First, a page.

FK Sarajevo was established on 24 October 1946 as the result of a merger between football teams Udarnik (Vanguard) and Sloboda (Liberty). The club first appeared on the Yugoslav sports scene in 1946 under the name SD Torpedo that represented an hommage to Torpedo Moscow. The first Chairman of the newly founded club was Safet Džinović, while Josip Bulat was named manager. The newly formed club played its first match on 3 November 1946. On the 5th of October 1947 it was decided that the club name shall be changed to SDM Sarajevo, before changing to the current name in 1949.
FK Sarajevo first entered the top-flight Yugoslav First League after eliminating Belgrade club Sloga. They drew the first match 3:3 in Novi Sad, but then won the second match 5:1 in Sarajevo. The team were relegated after their first season in the First League, but were promoted back to the top-tier in 1950. From then on FK Sarajevo played in every season of the First League apart from 1957-58.
A key player for Sarajevo in their early years was the striker Asim Ferhatović, nicknamed Hase, who played for the club from 1952 to 1967. In 1963-64, his total of 19 goals made him the top scorer in the First League, while the club finished fourth, finishing runner-up (to Partizan Belgrade) for the first time in the following season.
Sarajevo had a second successful spell in the 1970s and 1980s, led by attacking midfielder Safet Sušić who played from 1973 to 1982. In 1978-79, Sušić scored 15 goals and was named Player of the Season as Sarajevo finished fourth. The following year, Sušić's 17 goals helped retain his Player of the Year title, but he was also joint top scorer in the league. The club came runner-up that season, seven points behind Red Star Belgrade, therefore qualifying for the 1980-81 UEFA Cup. Sarajevo were knocked out there in the first round by German club Hamburger SV, who won 7:5 on aggregate.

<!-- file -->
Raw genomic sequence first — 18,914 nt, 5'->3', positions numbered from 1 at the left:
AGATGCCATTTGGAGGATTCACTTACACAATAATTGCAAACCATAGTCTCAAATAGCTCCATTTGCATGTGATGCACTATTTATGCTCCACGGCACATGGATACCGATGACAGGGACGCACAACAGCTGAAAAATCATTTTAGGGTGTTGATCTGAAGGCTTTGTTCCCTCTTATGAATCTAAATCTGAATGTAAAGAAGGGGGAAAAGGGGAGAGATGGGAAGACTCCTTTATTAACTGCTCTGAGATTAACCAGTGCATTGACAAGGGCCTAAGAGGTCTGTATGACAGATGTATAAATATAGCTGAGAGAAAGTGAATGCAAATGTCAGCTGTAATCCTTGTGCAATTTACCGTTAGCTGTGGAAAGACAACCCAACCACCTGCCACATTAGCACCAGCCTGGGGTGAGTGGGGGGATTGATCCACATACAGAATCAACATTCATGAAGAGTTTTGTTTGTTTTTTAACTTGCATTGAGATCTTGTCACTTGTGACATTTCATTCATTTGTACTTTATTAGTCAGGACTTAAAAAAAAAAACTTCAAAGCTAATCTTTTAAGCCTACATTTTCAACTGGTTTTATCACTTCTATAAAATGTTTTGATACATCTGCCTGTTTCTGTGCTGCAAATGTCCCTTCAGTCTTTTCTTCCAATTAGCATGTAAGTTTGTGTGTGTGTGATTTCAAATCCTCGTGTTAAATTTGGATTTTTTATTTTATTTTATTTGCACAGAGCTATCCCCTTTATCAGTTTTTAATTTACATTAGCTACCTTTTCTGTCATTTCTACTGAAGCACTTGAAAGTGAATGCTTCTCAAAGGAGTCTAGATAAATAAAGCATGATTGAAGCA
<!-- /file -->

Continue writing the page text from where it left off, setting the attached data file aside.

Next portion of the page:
Sarajevo returned to the UEFA Cup in 1982-83, beating Bulgaria's Slavia Sofia 6:4 in the first round and Romanian club FC Corvinul Hunedoara 8:4 in the second, thanks to a 4:0 home win in the second leg. In the third round (last 16), Sarajevo lost their first leg 6:1 to Belgian club RSC Anderlecht, and despite winning the second leg 1:0, were eliminated by the eventual champions. Sarajevo also reached the Yugoslav Cup final that season, losing 3:2 to Dinamo Zagreb in Belgrade.
Sarajevo won their second championship title in 1984-85, finishing four points ahead of runners-up Hajduk Split. The triumph qualified the club for the first round of the 1985-86 European Cup, where they lost both legs to Finnish club FC Lahti.
In 1994-95, the first-ever Bosnia and Herzegovina championship was held. Sarajevo came first in their six-team league in Jablanica, and came runners-up in the final league stage in Zenica, behind local club NK Čelik. Sarajevo again finished as runners-up to Čelik in 1996-97 (by two points), but beat the Zenica-based club in the Cup final and Super Cup. The Cup was retained the following year, and despite finishing third in the league, Sarajevo was runner-up due to play-offs. In 1998-99, Sarajevo came first in the league before winning the play-off final against NK Bosna, but lost 1:0 to the same club in the Cup final.
Sarajevo were runners-up in the Bosnia and Herzegovina Premier League in 2006-07, but won their second title the following season, beating Zrinjski Mostar by three points.
Sarajevo have been a regular in Europa League qualification in the 21st century, but are yet to make the group stages. Off the back of their 2006-07 league title, Sarajevo played in the UEFA Champions League for the first time in its current format. They beat Maltese champions Marsaxlokk F.C. 6:0 away in their first game, eventually winning 9:1 on aggregate. The second round saw Sarajevo defeat Belgians KRC Genk on away goals due to a 2:1 away win in the first leg, although the club were knocked out in the play-off for the Group Stage by Ukrainian team Dynamo Kiev who won 4:0 on aggregate.
FK Sarajevo's rivalry with fellow Sarajevo club FK Željezničar is mainly focused on the former animosity between the capital's working class and Bourgeoisie. FK Željezničar has traditionally been a working class club formed by the Railway Worker's Union in 1921, hence it's name which translates to Railroader in English. On the other hand FK Sarajevo has always been closely-tied to the political and financial elites of Bosnia and Herzegovina, both in socialist Yugoslavia and since the country's independence. In the past few decades the class divide between clubs has eroded, and both fanbases gather support from all classes.
As of 6 May 2014, 123 Sarajevo derbies have been played, with 38 wins by either club and 47 draws (152:154).